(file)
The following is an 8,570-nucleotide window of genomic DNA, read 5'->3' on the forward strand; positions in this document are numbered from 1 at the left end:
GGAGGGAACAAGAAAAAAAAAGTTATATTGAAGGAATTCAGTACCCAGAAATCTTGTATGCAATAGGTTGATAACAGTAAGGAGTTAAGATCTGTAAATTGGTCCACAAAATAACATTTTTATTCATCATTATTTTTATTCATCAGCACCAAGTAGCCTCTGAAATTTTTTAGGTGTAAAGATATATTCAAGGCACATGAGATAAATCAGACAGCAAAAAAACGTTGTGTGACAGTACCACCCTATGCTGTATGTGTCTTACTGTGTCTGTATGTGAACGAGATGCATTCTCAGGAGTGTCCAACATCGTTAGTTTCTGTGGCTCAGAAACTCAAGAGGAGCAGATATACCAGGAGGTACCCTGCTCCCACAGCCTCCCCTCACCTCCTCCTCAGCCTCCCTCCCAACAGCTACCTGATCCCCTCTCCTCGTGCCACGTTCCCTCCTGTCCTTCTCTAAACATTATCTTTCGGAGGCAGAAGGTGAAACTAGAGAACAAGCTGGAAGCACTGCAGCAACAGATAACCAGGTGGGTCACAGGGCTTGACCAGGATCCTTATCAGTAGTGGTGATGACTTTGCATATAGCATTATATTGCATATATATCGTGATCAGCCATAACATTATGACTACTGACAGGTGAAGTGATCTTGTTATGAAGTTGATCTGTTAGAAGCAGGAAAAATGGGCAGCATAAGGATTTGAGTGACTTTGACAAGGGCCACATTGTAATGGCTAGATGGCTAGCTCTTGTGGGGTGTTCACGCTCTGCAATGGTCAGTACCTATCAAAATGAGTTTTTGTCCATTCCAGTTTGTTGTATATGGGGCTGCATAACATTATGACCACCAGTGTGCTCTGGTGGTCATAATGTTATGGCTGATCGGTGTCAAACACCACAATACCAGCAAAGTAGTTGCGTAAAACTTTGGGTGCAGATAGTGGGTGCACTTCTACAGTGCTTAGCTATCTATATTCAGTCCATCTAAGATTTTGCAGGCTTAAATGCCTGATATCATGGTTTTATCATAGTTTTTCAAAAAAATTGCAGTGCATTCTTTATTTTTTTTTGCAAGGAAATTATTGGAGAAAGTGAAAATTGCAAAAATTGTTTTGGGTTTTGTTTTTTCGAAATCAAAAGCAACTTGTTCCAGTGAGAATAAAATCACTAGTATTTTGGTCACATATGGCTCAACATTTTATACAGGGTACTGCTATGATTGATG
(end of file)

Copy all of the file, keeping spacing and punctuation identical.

The following is an 8,570-nucleotide window of genomic DNA, read 5'->3' on the forward strand; positions in this document are numbered from 1 at the left end:
GGAGGGAACAAGAAAAAAAAAGTTATATTGAAGGAATTCAGTACCCAGAAATCTTGTATGCAATAGGTTGATAACAGTAAGGAGTTAAGATCTGTAAATTGGTCCACAAAATAACATTTTTATTCATCATTATTTTTATTCATCAGCACCAAGTAGCCTCTGAAATTTTTTAGGTGTAAAGATATATTCAAGGCACATGAGATAAATCAGACAGCAAAAAAACGTTGTGTGACAGTACCACCCTATGCTGTATGTGTCTTACTGTGTCTGTATGTGAACGAGATGCATTCTCAGGAGTGTCCAACATCGTTAGTTTCTGTGGCTCAGAAACTCAAGAGGAGCAGATATACCAGGAGGTACCCTGCTCCCACAGCCTCCCCTCACCTCCTCCTCAGCCTCCCTCCCAACAGCTACCTGATCCCCTCTCCTCGTGCCACGTTCCCTCCTGTCCTTCTCTAAACATTATCTTTCGGAGGCAGAAGGTGAAACTAGAGAACAAGCTGGAAGCACTGCAGCAACAGATAACCAGGTGGGTCACAGGGCTTGACCAGGATCCTTATCAGTAGTGGTGATGACTTTGCATATAGCATTATATTGCATATATATCGTGATCAGCCATAACATTATGACTACTGACAGGTGAAGTGATCTTGTTATGAAGTTGATCTGTTAGAAGCAGGAAAAATGGGCAGCATAAGGATTTGAGTGACTTTGACAAGGGCCACATTGTAATGGCTAGATGGCTAGCTCTTGTGGGGTGTTCACGCTCTGCAATGGTCAGTACCTATCAAAATGAGTTTTTGTCCATTCCAGTTTGTTGTATATGGGGCTGCATAACATTATGACCACCAGTGTGCTCTGGTGGTCATAATGTTATGGCTGATCGGTGTCAAACACCACAATACCAGCAAAGTAGTTGCGTAAAACTTTGGGTGCAGATAGTGGGTGCACTTCTACAGTGCTTAGCTATCTATATTCAGTCCATCTAAGATTTTGCAGGCTTAAATGCCTGATATCATGGTTTTATCATAGTTTTTCAAAAAAATTGCAGTGCATTCTTTATTTTTTTTTGCAAGGAAATTATTGGAGAAAGTGAAAATTGCAAAAATTGTTTTGGGTTTTGTTTTTTCGAAATCAAAAGCAACTTGTTCCAGTGAGAATAAAATCACTAGTATTTTGGTCACATATGGCTCAACATTTTATACAGGGTACTGCTATGATTGATG